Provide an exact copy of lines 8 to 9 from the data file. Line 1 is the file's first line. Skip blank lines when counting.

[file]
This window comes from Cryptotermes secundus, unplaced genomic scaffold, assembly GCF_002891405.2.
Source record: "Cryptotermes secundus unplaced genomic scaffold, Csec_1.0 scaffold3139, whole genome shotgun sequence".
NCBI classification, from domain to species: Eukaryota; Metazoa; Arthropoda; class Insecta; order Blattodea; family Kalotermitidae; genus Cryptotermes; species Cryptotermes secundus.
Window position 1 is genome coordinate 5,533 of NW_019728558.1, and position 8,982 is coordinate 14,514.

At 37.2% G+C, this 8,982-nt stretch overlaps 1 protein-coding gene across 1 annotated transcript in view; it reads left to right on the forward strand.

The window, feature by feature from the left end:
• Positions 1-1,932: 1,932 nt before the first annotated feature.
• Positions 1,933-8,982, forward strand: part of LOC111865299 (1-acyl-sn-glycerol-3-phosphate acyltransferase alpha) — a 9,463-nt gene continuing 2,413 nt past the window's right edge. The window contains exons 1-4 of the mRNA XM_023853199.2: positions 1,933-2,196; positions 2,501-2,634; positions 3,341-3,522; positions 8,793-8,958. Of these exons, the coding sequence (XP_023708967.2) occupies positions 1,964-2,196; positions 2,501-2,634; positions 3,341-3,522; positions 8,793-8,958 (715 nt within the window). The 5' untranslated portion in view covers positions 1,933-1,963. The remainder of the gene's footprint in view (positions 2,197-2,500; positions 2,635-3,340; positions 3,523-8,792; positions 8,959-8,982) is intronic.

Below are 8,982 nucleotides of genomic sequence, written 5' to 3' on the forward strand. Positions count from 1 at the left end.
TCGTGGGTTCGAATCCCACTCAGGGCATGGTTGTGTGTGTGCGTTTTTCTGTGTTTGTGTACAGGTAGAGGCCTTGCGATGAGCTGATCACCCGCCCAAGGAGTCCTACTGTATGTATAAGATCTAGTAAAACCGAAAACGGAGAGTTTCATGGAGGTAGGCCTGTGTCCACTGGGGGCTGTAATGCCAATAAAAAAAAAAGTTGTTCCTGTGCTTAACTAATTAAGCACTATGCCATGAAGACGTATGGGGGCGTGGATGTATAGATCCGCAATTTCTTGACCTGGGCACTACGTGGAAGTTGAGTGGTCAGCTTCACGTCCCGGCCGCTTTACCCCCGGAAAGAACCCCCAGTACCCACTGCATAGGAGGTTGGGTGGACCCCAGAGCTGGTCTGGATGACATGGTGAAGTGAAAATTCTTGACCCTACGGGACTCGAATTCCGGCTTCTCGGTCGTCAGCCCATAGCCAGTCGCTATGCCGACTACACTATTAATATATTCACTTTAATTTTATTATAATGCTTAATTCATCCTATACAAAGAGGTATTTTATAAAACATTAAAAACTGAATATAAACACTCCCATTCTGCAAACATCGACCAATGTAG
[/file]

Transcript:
• Positions 1,933-8,982, forward strand: part of LOC111865299 (1-acyl-sn-glycerol-3-phosphate acyltransferase alpha) — a 9,463-nt gene continuing 2,413 nt past the window's right edge. The window contains exons 1-4 of the mRNA XM_023853199.2: positions 1,933-2,196; positions 2,501-2,634; positions 3,341-3,522; positions 8,793-8,958. Of these exons, the coding sequence (XP_023708967.2) occupies positions 1,964-2,196; positions 2,501-2,634; positions 3,341-3,522; positions 8,793-8,958 (715 nt within the window). The 5' untranslated portion in view covers positions 1,933-1,963. The remainder of the gene's footprint in view (positions 2,197-2,500; positions 2,635-3,340; positions 3,523-8,792; positions 8,959-8,982) is intronic.

Below are 8,982 nucleotides of genomic sequence, written 5' to 3' on the forward strand. Positions count from 1 at the left end.